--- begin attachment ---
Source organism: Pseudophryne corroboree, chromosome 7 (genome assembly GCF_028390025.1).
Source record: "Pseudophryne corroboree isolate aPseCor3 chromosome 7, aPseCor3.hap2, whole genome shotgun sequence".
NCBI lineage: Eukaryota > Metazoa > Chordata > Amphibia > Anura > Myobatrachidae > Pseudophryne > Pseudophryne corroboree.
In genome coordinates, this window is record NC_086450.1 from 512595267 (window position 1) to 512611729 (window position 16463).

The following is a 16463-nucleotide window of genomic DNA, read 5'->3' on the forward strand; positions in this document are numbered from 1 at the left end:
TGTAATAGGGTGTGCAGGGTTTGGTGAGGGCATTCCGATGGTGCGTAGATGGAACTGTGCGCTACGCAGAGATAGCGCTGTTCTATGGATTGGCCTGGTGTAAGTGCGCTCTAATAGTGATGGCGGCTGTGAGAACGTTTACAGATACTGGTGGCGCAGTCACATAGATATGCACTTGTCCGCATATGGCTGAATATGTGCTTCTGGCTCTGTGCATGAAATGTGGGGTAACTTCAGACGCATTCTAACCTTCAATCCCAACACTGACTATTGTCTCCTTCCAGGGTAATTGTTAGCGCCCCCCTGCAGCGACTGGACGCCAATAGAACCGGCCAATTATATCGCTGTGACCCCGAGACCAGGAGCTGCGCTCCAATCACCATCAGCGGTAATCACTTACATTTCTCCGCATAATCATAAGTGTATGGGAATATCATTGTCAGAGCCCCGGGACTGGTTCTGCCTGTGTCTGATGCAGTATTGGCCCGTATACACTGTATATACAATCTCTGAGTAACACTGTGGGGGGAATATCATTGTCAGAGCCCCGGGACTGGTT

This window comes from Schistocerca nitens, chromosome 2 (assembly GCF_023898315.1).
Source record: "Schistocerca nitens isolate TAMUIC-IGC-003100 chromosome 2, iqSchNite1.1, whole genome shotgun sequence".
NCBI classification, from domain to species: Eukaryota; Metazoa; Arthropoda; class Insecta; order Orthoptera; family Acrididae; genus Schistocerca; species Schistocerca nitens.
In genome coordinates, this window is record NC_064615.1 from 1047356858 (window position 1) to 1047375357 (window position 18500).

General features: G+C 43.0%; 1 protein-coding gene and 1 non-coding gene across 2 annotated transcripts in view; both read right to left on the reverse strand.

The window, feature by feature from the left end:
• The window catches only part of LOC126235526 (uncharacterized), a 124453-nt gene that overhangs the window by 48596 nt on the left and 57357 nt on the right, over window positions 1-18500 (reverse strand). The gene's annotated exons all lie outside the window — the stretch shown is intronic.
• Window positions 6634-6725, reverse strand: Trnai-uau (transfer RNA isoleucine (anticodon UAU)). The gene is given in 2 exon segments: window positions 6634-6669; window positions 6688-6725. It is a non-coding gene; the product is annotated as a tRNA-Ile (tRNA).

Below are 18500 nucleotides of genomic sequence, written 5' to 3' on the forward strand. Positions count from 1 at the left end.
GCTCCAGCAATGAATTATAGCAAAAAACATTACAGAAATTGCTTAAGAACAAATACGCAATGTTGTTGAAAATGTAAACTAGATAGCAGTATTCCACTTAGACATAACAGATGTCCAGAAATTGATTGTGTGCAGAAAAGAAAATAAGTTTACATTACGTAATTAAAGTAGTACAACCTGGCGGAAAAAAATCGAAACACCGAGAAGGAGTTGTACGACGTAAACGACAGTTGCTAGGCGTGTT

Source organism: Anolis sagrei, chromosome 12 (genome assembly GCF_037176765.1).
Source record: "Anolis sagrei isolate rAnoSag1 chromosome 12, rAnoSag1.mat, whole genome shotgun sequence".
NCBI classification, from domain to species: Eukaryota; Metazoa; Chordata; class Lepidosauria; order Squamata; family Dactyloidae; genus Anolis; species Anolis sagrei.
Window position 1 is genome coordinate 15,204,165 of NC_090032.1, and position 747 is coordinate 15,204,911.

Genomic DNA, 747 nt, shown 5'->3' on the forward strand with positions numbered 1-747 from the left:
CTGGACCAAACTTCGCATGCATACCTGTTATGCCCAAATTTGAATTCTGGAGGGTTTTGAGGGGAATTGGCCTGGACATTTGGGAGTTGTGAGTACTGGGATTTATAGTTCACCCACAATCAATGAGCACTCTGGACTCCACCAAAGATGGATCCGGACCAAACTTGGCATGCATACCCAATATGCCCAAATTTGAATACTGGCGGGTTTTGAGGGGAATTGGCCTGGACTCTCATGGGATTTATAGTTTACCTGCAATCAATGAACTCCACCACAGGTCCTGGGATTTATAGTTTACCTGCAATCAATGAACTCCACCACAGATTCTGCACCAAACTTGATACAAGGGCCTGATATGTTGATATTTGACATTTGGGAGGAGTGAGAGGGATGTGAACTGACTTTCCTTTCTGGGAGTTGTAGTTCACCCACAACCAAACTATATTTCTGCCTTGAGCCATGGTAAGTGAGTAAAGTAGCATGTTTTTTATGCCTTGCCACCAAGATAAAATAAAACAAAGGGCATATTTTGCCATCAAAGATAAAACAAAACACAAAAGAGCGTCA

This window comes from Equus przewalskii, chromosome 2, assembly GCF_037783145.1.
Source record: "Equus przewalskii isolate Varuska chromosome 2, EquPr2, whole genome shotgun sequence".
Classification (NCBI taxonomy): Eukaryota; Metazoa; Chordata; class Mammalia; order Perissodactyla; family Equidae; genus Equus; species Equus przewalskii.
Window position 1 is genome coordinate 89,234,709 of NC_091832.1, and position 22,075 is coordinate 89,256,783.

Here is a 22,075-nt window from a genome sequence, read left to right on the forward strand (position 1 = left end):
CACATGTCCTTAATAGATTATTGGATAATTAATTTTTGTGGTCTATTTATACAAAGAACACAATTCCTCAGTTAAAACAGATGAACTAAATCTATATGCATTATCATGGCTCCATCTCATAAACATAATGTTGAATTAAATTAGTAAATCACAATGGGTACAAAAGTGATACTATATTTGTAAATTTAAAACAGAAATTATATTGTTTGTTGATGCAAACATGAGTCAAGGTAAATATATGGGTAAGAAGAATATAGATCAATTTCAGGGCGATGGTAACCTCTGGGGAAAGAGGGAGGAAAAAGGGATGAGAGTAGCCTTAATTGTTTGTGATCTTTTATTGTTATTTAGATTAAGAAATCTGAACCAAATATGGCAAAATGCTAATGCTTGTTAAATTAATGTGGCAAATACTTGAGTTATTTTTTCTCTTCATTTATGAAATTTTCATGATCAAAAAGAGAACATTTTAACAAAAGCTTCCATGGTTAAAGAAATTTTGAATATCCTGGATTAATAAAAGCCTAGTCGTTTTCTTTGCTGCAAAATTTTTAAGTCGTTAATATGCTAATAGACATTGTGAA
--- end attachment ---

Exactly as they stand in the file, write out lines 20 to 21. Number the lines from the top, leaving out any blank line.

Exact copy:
Window position 1 is genome coordinate 15,204,165 of NC_090032.1, and position 747 is coordinate 15,204,911.

Genomic DNA, 747 nt, shown 5'->3' on the forward strand with positions numbered 1-747 from the left: